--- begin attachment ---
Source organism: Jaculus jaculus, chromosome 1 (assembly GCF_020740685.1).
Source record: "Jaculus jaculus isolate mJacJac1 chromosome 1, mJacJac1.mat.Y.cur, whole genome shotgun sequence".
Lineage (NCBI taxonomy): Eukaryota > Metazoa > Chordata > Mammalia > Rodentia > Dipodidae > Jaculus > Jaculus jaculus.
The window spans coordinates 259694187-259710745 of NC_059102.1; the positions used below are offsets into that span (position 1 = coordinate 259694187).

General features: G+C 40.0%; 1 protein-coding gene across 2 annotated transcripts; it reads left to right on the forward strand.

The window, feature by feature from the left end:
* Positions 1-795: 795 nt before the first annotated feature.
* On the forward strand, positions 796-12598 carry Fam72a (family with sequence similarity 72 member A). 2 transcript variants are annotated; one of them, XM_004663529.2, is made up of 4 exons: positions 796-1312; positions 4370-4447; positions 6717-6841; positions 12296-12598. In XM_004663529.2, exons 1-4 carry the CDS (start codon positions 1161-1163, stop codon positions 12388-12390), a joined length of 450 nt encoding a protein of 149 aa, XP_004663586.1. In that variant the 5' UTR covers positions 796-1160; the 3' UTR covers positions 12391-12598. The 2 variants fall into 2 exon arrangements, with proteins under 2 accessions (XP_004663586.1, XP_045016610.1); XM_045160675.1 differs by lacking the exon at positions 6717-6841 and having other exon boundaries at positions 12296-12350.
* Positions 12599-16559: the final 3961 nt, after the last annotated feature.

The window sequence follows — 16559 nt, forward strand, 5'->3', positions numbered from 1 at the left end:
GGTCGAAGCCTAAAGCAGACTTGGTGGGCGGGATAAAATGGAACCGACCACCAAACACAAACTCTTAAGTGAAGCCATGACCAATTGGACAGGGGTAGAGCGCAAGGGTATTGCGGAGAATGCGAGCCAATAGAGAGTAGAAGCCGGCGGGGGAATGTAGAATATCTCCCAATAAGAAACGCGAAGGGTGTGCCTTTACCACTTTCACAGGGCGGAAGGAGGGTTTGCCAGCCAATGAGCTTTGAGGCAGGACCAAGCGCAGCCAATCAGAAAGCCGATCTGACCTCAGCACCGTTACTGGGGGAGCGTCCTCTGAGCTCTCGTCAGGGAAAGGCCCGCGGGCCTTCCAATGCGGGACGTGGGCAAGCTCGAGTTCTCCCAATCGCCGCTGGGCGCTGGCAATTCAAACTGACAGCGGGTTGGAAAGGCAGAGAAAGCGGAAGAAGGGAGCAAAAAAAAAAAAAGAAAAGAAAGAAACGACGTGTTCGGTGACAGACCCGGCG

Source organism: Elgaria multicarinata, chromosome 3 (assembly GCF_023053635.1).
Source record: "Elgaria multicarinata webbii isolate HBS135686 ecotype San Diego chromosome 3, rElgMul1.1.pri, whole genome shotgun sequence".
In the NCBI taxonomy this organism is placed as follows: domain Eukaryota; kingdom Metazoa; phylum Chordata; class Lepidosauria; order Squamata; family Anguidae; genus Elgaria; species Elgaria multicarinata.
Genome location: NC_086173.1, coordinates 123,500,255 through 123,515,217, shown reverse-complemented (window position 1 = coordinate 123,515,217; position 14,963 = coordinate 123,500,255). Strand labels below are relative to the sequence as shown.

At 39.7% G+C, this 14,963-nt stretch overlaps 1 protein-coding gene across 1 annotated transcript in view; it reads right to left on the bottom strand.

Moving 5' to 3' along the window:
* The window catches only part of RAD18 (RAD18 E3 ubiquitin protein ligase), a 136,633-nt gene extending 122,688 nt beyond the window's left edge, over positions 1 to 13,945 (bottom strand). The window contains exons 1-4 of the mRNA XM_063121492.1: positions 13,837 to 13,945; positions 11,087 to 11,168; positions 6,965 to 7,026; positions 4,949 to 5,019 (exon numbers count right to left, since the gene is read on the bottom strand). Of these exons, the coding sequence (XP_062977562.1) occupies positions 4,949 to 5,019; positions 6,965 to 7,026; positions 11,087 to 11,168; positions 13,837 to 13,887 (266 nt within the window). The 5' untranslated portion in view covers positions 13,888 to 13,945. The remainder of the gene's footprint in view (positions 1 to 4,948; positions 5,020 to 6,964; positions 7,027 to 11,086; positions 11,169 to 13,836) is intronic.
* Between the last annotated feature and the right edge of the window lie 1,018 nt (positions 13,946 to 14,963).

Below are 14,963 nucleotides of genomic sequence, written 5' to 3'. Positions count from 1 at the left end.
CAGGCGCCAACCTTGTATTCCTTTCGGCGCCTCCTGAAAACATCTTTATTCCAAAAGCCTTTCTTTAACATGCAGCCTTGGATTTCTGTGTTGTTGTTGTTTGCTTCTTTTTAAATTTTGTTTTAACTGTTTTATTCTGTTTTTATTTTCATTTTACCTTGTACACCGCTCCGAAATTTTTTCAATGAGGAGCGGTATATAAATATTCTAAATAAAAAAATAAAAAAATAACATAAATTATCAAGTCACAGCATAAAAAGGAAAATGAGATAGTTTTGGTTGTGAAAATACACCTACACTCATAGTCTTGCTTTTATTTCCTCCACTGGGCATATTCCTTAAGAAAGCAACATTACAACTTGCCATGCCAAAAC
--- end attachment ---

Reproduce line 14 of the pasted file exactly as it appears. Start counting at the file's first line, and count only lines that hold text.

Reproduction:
In the NCBI taxonomy this organism is placed as follows: domain Eukaryota; kingdom Metazoa; phylum Chordata; class Lepidosauria; order Squamata; family Anguidae; genus Elgaria; species Elgaria multicarinata.